Paper No. 11
Presentation Time: 4:05 PM


NEUPANE, Ghanashyam1, SMITH, Robert W.1, PALMER, Carl D.2 and MCLING, Travis L.2, (1)University of Idaho-Idaho Falls, Center for Advanced Energy Studies, 995 University Boulevard, Idaho Falls, ID 83401, (2)Idaho National Laboratory, 2525 Fremont Ave, Idaho Falls, ID 83415,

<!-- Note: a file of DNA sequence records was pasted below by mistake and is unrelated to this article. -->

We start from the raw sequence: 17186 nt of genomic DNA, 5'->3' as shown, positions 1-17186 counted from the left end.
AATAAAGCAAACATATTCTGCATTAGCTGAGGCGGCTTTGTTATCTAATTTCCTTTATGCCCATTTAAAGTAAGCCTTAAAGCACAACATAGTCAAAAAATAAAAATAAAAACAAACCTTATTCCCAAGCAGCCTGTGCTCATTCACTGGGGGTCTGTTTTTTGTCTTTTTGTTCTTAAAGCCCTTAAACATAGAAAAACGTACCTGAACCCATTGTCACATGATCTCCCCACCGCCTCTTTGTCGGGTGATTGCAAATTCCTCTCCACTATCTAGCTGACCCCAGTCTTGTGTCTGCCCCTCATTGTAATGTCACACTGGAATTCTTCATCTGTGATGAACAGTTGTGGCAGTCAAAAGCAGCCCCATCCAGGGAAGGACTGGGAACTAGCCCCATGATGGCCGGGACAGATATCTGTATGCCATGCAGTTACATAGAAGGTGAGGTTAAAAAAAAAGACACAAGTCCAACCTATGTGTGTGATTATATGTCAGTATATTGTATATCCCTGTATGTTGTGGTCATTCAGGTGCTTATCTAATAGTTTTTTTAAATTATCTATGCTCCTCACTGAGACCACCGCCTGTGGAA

The Raft River Geothermal (RRG) area in Idaho is a designated Known Geothermal Resource Area (KGRA) with a temperature in the range of 135-150 ºC. It has been a site for intense exploratory and production activities since late 1970s, thus the RRG area offers a well characterized geothermal system to test a multicomponent equilibrium geothermometry (MEG) approach. We have developed a new MEG optimization approach to find a common equilibrium temperature for geothermal fluid for a likely reservoir mineral assemblage by minimizing the weighted sum of squares of the mineral saturation indices through modification of temperature and volatile components (e.g., water and carbon dioxide gain or loss). An automated MEG tool called RTEst (Reservoir Temperature Estimator) that couples PEST and Geochemist’s Workbench is applied to RRG area. Water compositions from four RRG wells (RRG1, RRG2, RRG3, and RRG5) using several alternate mineral assemblages consisting of clays, zeolites, carbonates, feldspars, and silica-polymorphs were considered in the development of temperature estimates. The results indicate that RRG waters are affected by composition altering processes (such as boiling, mixing, and CO2 degassing). For example, in most cases, our results suggest that RRG waters have lost significant amounts of CO2 due to degassing. In general, results for RRG wells indicate that MEG will lead to an erroneous temperature estimates if composition altering processes are not taken into account. When these effects are taken into account, RTEst estimated an average reservoir temperature of 158 ºC with 95% confidence limit of ±28 ºC for the RRG. Compared to the measured production well temperatures, the RTEst optimized temperature estimate for the reservoir is slightly higher. Similarly, when compared, the RTEst temperature estimates are similar in accuracy with quartz (no steam loss) temperature estimates (136 – 164 ºC) but lower than Na-K-Ca (169 – 187 ºC) and Na-K (183 – 208 ºC) temperature estimates. However, unlike traditional geothermometers, the RTEst’s capability to predict temperatures up to 300 ºC with associated uncertainties in the temperature estimates improves our ability to predict and interpret reservoir temperatures for geothermal resource exploration.